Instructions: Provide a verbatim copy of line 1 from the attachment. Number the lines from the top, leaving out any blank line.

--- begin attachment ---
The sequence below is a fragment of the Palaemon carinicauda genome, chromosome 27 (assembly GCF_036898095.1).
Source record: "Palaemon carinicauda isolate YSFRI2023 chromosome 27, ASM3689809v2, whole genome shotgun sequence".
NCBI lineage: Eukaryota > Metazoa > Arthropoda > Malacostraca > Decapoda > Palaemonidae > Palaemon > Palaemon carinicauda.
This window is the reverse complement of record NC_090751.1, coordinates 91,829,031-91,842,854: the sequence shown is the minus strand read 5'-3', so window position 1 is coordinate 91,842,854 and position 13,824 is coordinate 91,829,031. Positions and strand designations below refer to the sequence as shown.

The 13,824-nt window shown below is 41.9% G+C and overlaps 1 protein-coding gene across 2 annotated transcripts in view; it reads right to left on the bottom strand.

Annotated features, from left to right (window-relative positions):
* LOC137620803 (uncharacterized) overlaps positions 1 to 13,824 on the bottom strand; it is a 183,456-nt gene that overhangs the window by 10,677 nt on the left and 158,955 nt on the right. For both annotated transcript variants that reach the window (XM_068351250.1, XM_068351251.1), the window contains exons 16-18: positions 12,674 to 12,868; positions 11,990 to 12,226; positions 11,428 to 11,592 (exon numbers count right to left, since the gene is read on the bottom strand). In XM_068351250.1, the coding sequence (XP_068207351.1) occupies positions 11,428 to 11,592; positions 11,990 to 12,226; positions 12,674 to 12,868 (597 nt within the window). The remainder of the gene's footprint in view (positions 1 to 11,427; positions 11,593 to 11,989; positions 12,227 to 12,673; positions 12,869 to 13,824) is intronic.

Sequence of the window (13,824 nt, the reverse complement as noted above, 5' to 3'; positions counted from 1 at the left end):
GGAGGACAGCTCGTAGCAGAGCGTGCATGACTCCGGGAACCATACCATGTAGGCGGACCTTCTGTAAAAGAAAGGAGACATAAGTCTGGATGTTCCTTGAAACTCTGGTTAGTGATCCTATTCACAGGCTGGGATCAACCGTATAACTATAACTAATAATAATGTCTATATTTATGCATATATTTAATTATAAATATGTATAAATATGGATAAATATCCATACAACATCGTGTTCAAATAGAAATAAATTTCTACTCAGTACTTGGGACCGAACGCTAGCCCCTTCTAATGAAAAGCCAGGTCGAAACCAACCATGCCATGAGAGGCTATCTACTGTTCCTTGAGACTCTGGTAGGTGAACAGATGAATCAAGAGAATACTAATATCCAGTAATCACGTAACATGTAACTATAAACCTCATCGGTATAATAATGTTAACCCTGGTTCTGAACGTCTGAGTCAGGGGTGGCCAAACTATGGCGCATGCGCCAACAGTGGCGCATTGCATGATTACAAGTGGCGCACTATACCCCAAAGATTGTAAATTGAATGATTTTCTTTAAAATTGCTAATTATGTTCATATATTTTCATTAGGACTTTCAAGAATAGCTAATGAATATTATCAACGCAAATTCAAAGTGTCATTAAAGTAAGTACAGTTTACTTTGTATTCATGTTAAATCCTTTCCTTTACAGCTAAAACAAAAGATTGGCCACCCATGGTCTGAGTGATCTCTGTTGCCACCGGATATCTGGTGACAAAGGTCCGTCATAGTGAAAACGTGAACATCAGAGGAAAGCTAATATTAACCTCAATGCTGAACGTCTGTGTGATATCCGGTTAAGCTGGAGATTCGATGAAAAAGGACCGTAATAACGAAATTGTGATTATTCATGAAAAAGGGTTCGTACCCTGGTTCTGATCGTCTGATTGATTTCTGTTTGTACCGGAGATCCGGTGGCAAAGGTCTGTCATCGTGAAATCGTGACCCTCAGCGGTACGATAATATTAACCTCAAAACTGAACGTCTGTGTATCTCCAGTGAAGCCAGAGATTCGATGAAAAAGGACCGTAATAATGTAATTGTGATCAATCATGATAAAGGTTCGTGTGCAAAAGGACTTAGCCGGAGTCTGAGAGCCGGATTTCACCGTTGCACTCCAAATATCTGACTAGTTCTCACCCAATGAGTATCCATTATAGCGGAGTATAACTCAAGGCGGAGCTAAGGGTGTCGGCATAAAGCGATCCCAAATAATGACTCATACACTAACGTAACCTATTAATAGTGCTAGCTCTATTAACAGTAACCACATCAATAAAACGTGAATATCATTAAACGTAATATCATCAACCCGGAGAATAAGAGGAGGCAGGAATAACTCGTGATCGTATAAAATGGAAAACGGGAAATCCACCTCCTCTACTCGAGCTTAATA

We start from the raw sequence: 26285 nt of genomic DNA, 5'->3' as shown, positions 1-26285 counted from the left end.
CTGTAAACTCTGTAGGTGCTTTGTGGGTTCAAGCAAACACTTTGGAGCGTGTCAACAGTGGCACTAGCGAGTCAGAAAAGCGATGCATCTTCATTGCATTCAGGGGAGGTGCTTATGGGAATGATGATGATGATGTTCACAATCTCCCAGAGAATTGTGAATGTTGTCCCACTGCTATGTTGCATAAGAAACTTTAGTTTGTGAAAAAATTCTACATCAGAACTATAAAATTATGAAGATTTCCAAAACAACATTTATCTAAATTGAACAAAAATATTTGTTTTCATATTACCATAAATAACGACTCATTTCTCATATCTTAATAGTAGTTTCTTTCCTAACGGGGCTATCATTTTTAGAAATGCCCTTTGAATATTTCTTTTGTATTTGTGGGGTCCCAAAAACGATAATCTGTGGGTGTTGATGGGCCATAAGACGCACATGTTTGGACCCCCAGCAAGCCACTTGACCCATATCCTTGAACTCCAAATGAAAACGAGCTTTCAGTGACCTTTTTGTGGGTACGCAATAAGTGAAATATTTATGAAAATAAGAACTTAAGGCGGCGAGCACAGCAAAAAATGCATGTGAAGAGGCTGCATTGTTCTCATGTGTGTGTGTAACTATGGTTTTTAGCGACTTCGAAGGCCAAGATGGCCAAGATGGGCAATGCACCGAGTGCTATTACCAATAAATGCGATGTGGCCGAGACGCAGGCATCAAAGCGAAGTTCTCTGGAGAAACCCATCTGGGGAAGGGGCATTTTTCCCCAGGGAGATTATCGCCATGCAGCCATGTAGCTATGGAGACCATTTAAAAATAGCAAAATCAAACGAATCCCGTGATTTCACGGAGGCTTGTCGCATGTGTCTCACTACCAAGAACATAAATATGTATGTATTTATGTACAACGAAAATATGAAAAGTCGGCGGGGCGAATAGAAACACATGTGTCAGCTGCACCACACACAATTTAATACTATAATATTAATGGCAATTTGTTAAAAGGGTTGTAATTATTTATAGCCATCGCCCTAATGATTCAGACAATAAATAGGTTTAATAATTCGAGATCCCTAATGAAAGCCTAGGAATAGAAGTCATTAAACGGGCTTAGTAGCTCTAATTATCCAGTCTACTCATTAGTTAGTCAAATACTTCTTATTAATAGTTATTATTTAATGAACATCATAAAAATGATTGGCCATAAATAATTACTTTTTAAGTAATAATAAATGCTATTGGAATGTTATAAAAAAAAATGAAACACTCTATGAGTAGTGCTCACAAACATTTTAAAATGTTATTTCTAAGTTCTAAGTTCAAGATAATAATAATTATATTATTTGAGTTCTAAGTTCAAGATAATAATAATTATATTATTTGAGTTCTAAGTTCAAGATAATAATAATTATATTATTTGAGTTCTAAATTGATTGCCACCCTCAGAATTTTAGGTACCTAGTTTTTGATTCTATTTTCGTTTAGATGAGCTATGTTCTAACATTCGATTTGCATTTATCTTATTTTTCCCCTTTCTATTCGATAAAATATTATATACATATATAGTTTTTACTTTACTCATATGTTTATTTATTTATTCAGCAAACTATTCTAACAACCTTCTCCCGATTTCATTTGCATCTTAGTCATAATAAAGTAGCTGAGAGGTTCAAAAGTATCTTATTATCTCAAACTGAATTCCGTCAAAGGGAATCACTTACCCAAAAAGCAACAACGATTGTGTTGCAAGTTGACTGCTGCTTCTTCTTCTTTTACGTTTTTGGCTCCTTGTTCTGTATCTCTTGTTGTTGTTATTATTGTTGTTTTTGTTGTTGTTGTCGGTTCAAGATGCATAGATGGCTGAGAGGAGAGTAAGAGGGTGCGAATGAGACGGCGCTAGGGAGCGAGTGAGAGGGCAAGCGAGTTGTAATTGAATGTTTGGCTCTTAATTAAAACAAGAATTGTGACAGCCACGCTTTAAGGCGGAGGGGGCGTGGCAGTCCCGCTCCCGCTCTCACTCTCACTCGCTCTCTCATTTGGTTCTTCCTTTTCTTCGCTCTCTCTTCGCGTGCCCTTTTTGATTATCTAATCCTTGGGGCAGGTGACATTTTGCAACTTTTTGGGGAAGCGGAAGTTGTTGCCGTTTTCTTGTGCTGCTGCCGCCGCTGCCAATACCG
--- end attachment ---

The sequence below is a fragment of the Palaemon carinicauda genome, chromosome 27 (assembly GCF_036898095.1).